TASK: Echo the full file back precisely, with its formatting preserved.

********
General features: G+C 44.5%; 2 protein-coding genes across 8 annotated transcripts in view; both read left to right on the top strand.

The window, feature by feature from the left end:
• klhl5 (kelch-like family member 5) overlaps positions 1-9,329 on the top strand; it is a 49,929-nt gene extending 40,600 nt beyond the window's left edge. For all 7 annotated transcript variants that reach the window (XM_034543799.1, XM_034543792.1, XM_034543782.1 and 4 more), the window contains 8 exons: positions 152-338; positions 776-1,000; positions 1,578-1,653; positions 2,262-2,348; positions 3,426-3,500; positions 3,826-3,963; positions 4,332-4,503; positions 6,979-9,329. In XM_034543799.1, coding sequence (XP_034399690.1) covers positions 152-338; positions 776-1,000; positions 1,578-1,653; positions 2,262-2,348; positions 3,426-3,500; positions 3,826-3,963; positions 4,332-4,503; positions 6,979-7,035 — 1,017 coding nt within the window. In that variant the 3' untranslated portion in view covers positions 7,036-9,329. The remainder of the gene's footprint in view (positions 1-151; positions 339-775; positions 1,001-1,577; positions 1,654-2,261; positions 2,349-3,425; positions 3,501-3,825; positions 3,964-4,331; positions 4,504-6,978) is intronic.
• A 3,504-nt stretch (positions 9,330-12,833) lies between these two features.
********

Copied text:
General features: G+C 44.5%; 2 protein-coding genes across 8 annotated transcripts in view; both read left to right on the top strand.

The window, feature by feature from the left end:
• klhl5 (kelch-like family member 5) overlaps positions 1-9,329 on the top strand; it is a 49,929-nt gene extending 40,600 nt beyond the window's left edge. For all 7 annotated transcript variants that reach the window (XM_034543799.1, XM_034543792.1, XM_034543782.1 and 4 more), the window contains 8 exons: positions 152-338; positions 776-1,000; positions 1,578-1,653; positions 2,262-2,348; positions 3,426-3,500; positions 3,826-3,963; positions 4,332-4,503; positions 6,979-9,329. In XM_034543799.1, coding sequence (XP_034399690.1) covers positions 152-338; positions 776-1,000; positions 1,578-1,653; positions 2,262-2,348; positions 3,426-3,500; positions 3,826-3,963; positions 4,332-4,503; positions 6,979-7,035 — 1,017 coding nt within the window. In that variant the 3' untranslated portion in view covers positions 7,036-9,329. The remainder of the gene's footprint in view (positions 1-151; positions 339-775; positions 1,001-1,577; positions 1,654-2,261; positions 2,349-3,425; positions 3,501-3,825; positions 3,964-4,331; positions 4,504-6,978) is intronic.
• A 3,504-nt stretch (positions 9,330-12,833) lies between these two features.